"What do you mean exactly?" asked Berthold.

"Why," I replied, "I mean that you are capable of something better than painting marble columns on church walls. Architectural painting is, after all, an inferior craft; the historical painter and the landscape painter stand infinitely higher. Mind and imagination, when not confined to the narrow limits of geometry, take a free flight. The sole imaginative side of your painting, that perspective of yours that cheats the eye, depends merely on accurate calculation. It is not the product of inspiration, therefore, but merely of mathematical skill." While I was speaking, the painter had laid aside his pencil and propped his head in his hands.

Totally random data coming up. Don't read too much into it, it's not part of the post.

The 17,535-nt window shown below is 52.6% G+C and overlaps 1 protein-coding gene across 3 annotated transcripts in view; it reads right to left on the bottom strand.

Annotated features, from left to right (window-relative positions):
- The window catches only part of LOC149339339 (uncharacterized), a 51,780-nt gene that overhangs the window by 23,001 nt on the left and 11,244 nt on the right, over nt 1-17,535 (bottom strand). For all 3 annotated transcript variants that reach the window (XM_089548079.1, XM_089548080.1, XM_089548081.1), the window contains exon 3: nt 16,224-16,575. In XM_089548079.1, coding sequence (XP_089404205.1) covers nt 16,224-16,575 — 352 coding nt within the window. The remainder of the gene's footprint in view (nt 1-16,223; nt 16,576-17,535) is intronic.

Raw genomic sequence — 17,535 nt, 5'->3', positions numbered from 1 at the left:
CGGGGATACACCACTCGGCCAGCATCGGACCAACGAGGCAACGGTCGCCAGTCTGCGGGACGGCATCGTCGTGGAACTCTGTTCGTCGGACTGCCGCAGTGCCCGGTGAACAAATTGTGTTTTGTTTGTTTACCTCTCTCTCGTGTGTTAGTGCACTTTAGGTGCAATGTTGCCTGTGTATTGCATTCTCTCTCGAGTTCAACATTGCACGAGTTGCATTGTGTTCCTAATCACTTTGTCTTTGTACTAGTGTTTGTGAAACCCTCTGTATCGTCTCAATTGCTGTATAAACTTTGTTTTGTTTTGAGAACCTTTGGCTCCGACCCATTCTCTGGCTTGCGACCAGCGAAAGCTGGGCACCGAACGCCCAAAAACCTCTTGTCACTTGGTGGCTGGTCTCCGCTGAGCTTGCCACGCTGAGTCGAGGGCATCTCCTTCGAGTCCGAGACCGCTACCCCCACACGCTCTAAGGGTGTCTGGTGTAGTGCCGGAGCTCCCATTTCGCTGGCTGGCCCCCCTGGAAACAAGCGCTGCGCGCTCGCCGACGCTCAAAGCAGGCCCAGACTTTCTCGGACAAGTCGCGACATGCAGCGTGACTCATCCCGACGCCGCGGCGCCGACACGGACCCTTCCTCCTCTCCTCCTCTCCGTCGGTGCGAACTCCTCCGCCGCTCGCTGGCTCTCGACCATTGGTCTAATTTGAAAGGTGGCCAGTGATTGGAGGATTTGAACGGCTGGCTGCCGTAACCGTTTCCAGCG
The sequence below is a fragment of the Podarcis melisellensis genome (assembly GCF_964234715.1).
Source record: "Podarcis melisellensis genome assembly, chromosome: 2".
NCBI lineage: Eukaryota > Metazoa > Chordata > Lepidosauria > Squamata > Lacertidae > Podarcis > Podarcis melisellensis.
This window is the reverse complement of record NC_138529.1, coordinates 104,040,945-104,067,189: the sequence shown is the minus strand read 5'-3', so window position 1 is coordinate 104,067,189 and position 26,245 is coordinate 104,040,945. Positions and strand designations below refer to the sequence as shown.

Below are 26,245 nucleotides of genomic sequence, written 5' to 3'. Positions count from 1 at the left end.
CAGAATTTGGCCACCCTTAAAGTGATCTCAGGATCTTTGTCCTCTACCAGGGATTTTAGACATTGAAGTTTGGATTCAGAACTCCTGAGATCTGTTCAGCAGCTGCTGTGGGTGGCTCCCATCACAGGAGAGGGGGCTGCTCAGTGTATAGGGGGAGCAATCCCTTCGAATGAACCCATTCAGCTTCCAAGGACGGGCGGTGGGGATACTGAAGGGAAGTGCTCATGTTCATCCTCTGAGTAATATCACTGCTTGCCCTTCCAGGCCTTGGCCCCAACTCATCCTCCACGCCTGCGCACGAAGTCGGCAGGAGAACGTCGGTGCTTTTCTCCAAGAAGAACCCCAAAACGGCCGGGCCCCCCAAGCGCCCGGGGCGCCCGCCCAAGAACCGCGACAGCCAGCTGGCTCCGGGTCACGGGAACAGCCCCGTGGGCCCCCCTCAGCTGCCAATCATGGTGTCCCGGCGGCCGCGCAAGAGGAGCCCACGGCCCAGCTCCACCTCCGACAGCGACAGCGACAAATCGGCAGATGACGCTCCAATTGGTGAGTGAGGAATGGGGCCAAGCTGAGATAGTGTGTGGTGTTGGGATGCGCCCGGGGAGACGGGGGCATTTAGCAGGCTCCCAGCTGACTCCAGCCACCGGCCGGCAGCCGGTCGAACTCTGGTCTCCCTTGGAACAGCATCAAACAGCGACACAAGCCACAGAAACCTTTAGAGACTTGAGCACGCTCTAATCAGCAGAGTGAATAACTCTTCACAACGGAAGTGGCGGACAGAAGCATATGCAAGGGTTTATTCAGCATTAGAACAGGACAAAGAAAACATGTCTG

"My unknown friend," he began in a solemn, muffled voice, "you speak profanely when you seek to place the different branches of art in order of merit, like the vassals of some proud king. And it is a still greater profanity that you respect only those perverse creatures who, deaf to the rattle of the fetters that enslave them, and unconscious of the pressures of the mundane, consider themselves free—consider themselves gods indeed, and would rule over light and life. Do you know the fable of Prometheus, who wished to be a creator and stole the fire of heaven to animate his lifeless figures? He succeeded; his forms began to move, and from their eyes shone forth that heavenly fire that burned within them. But for the malefactor who dared to rival the gods there was no redemption; he was condemned to fearful and eternal torment. That heart which had felt the divine, in which desire for the celestial had awakened, was torn by the vulture, the child of vengeance, which now fed upon the vitals of the presumptuous one. He who had attempted to play the god suffered earthly pains for ever."